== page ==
The media is noticing that although the U.S. military is increasing its presence in Iraq, it is failing to embed journalists.
The Washington Post wrote extensively on this issue, reporting that in the near future there will be over 30,000 U.S. troops in Iraq. Their goal will be to training 45,000 Iraqi soldiers so that they can defend their country against Islamic State militants.
Notably missing is embedded independent journalists.
Since the current program started in 2003 in Iraq, thousands of journalists have embedded with U.S. military personnel in both Iraq and Afghanistan. During the U.S. invasion in March 2003, the Department of Defense reported 692 journalists were present during the incident.
The goal of the modern embedding initiative was to saturate media coverage with wartime activities. A 2004 report by the Institute of Defense Analyses indicated that the program was designed to counter third-party propaganda and to develop U.S. and international support.
When the U.S. pulled out most of its troops from Iraq in 2011, the media embeds left with them. Although they were welcome in the past, in the recent months since President Obama began sending military advisors to Iraq and attacking militants with airstrikes, journalists have yet been entirely invited back in the fold.
“Given these small numbers of U.S. troops, there is currently no capacity to host embeds in Iraq,” according to Army Maj. Curt Kellogg, a spokesman with the U.S. Central Command. “As Operation Inherent Resolve progresses, we will continue to examine ways to best facilitate media coverage.”
“We recognize that this is something that we need to improve upon,” said Rear Adm. John Kirby. “It truly does come down to infrastructure,” he added, referring to the helicopters, vehicles and other resources that reporters use alongside the troops. He also hinted that media access may improve after the military sets up its new headquarters. However, at the same time, he said it will probably not be the same as it was before.
Kirby indicated that the reason behind the lack of embedding journalists was also partly due to the fact that the U.S. military is now in the country on the request of the Iraqi government. He said officials in Baghdad would have to approve any media program implemented.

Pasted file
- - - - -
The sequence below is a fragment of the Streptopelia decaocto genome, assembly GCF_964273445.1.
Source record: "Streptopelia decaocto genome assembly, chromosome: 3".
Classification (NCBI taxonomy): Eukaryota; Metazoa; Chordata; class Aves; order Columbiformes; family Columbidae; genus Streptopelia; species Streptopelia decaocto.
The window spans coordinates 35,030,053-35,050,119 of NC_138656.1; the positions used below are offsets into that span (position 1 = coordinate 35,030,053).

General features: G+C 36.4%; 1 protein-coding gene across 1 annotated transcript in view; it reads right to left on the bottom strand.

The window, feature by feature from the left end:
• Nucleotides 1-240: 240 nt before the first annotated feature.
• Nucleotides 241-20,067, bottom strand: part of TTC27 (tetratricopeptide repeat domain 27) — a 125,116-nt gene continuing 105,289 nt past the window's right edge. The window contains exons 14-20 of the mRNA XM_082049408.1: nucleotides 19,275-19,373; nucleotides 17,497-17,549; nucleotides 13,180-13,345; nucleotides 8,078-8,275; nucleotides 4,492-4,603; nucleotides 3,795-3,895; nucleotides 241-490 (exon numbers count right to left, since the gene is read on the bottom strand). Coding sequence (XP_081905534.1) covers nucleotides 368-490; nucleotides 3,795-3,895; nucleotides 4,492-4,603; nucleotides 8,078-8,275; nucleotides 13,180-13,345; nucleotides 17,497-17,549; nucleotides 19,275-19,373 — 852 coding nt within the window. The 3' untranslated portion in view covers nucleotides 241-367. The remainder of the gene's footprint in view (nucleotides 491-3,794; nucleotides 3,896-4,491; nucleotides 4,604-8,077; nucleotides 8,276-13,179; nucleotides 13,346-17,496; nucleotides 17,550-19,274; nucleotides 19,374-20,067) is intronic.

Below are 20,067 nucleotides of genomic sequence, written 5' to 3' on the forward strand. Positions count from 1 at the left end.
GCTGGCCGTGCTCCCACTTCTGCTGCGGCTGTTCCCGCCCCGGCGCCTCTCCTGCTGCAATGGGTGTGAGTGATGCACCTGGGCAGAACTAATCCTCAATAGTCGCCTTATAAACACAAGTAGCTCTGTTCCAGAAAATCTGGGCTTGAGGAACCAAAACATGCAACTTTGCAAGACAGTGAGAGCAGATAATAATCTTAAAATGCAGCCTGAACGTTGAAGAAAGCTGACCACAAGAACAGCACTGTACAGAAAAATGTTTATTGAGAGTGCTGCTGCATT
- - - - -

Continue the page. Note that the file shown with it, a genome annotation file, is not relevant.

“It’s still the Iraqis’ war. It’s not the Americans’ war,” Kirby said. “We have Iraqi partners that get a vote here.”
According to The Washington Post, Kirby disagreed with the idea that the Pentagon is trying to hide occurrences in Iraq. While only information on airstrikes and occasional humanitarian airdrops is being released, he stated that it was because the current mission is “much more discrete” than counterinsurgency. It requires constant patrolling and tens of thousands of troops providing security while residing on small bases amongst local residents.
The admiral also pointed out that the military has been holding regular media briefings, has released detailed updates on airstrikes and has even taken journalists aboard Navy ships.
The Washington Post reported that the U.S.-led coalition force in Afghanistan continues to take media embeds, even as U.S. military participation there decreases. On the International Security Assistance Force website, it is warned that journalist embeds can be no longer be more than 24 hours. To be there for an extended period of time, it must be at the request and approval of a top coalition commander. Drew Brooks, with the Fayetteville Observer, can attest that stays beyond the 24 hours does occur having recently spent several days with the troops.
Embedding journalists allows the media the ability to report on the dangers faced in war zones. It gives them the capability of sharing with the world the intricacy of military operations and the unique culture of the U.S. soldiers who make things happen. The program provides the public with an insider’s view of the status of a military initiative as well as the ability to empathize with the troops facing danger, all the while thinking about the people they care about back home.